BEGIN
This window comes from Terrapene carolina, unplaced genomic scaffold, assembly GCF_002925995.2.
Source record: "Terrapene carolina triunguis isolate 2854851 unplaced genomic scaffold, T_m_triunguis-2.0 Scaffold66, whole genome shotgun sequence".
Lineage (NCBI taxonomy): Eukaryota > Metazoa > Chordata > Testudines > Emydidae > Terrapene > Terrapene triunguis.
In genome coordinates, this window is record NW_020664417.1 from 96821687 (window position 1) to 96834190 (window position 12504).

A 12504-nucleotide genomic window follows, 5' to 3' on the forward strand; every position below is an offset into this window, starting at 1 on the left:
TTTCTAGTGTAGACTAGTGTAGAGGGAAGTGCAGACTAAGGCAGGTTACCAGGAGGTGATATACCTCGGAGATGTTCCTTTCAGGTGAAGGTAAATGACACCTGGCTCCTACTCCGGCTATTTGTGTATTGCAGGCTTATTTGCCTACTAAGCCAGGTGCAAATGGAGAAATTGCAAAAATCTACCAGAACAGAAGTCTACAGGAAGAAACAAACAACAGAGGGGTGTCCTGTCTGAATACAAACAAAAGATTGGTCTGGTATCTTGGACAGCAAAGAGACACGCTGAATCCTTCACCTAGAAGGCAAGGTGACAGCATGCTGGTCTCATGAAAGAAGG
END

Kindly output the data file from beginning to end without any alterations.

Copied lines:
This window comes from Terrapene carolina, unplaced genomic scaffold, assembly GCF_002925995.2.
Source record: "Terrapene carolina triunguis isolate 2854851 unplaced genomic scaffold, T_m_triunguis-2.0 Scaffold66, whole genome shotgun sequence".
Lineage (NCBI taxonomy): Eukaryota > Metazoa > Chordata > Testudines > Emydidae > Terrapene > Terrapene triunguis.
In genome coordinates, this window is record NW_020664417.1 from 96821687 (window position 1) to 96834190 (window position 12504).

A 12504-nucleotide genomic window follows, 5' to 3' on the forward strand; every position below is an offset into this window, starting at 1 on the left:
TTTCTAGTGTAGACTAGTGTAGAGGGAAGTGCAGACTAAGGCAGGTTACCAGGAGGTGATATACCTCGGAGATGTTCCTTTCAGGTGAAGGTAAATGACACCTGGCTCCTACTCCGGCTATTTGTGTATTGCAGGCTTATTTGCCTACTAAGCCAGGTGCAAATGGAGAAATTGCAAAAATCTACCAGAACAGAAGTCTACAGGAAGAAACAAACAACAGAGGGGTGTCCTGTCTGAATACAAACAAAAGATTGGTCTGGTATCTTGGACAGCAAAGAGACACGCTGAATCCTTCACCTAGAAGGCAAGGTGACAGCATGCTGGTCTCATGAAAGAAGG